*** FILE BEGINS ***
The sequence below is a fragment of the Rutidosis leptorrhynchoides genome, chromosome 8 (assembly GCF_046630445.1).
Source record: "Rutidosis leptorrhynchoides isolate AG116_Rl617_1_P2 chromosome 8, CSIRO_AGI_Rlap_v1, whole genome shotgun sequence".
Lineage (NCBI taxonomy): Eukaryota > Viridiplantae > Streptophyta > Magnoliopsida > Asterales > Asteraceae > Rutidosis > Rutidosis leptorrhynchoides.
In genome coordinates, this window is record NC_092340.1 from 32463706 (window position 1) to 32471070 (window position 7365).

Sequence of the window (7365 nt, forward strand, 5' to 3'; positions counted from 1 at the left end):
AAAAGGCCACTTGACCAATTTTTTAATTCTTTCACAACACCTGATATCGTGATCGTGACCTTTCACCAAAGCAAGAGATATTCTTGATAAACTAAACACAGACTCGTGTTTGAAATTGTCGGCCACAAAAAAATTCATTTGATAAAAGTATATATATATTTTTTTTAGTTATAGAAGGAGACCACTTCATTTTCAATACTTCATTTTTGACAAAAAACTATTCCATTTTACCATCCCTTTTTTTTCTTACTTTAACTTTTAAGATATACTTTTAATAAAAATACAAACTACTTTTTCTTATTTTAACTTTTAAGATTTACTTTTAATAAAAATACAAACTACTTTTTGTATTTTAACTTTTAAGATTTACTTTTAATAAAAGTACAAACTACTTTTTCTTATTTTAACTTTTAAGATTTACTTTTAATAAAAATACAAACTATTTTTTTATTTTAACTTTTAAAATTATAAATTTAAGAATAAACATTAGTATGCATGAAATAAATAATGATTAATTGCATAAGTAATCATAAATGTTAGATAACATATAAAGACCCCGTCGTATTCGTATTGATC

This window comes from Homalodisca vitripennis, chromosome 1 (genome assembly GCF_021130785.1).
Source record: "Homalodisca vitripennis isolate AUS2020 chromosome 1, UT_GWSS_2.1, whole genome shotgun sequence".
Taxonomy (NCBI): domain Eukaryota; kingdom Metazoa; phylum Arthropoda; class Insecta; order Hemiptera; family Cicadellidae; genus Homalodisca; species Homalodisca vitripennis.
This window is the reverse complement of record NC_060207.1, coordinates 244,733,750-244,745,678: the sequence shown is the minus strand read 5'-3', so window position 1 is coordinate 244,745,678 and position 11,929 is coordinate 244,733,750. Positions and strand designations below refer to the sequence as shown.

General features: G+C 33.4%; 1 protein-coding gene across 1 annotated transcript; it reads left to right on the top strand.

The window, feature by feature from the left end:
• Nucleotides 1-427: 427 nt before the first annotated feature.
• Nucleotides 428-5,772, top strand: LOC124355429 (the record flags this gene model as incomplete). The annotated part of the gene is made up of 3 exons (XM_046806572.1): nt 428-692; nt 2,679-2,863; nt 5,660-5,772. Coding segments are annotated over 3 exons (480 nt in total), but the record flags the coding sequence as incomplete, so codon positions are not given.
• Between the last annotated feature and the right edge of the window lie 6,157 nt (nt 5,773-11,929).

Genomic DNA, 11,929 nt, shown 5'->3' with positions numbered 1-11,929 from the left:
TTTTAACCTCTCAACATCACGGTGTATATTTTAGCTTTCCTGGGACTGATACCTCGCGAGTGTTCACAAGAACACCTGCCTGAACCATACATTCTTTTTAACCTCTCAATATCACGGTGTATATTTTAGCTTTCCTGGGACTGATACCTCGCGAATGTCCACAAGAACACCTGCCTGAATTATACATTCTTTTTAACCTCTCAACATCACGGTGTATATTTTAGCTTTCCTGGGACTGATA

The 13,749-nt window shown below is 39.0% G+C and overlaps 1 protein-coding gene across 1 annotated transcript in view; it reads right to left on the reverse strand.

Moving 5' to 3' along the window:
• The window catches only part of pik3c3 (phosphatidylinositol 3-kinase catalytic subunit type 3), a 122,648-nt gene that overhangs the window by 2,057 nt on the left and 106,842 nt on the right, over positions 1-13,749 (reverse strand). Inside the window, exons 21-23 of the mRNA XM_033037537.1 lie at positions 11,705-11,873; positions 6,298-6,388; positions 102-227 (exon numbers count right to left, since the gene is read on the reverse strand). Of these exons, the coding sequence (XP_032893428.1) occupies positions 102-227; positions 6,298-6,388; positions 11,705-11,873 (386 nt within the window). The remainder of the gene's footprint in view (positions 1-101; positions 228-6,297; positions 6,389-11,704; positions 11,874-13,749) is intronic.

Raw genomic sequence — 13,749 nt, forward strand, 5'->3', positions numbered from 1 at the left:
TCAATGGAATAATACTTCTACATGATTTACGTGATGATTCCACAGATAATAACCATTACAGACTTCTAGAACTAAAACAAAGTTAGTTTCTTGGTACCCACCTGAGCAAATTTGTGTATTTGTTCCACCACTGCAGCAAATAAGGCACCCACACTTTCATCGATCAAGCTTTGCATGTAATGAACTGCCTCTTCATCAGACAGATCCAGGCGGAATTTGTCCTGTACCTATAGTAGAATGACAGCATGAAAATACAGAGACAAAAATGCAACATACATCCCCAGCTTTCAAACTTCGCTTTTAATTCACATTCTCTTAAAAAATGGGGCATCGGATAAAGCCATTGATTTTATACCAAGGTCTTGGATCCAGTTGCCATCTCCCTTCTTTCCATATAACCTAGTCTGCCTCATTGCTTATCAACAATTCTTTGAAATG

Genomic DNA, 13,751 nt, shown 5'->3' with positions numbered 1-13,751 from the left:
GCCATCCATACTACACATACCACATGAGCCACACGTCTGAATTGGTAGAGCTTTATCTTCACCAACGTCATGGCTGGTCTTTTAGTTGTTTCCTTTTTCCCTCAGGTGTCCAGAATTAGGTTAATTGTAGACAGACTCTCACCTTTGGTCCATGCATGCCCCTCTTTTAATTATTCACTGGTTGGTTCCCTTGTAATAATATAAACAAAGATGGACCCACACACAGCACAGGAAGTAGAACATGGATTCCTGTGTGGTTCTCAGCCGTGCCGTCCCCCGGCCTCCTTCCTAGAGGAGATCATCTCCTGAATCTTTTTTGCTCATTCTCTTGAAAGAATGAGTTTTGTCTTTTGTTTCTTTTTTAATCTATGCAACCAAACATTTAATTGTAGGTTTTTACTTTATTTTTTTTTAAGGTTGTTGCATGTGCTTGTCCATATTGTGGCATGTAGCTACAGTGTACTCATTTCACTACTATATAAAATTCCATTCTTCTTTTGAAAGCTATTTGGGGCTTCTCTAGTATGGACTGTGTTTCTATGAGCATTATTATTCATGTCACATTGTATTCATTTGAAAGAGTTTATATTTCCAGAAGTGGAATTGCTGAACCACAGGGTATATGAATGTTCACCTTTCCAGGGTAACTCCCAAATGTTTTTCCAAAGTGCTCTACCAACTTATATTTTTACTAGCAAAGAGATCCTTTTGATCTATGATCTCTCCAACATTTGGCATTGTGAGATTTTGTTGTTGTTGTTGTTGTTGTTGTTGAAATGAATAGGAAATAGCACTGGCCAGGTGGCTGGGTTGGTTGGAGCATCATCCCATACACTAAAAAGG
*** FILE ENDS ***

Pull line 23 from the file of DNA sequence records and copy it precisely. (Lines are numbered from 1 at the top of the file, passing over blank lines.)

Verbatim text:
Genomic DNA, 13,751 nt, shown 5'->3' with positions numbered 1-13,751 from the left: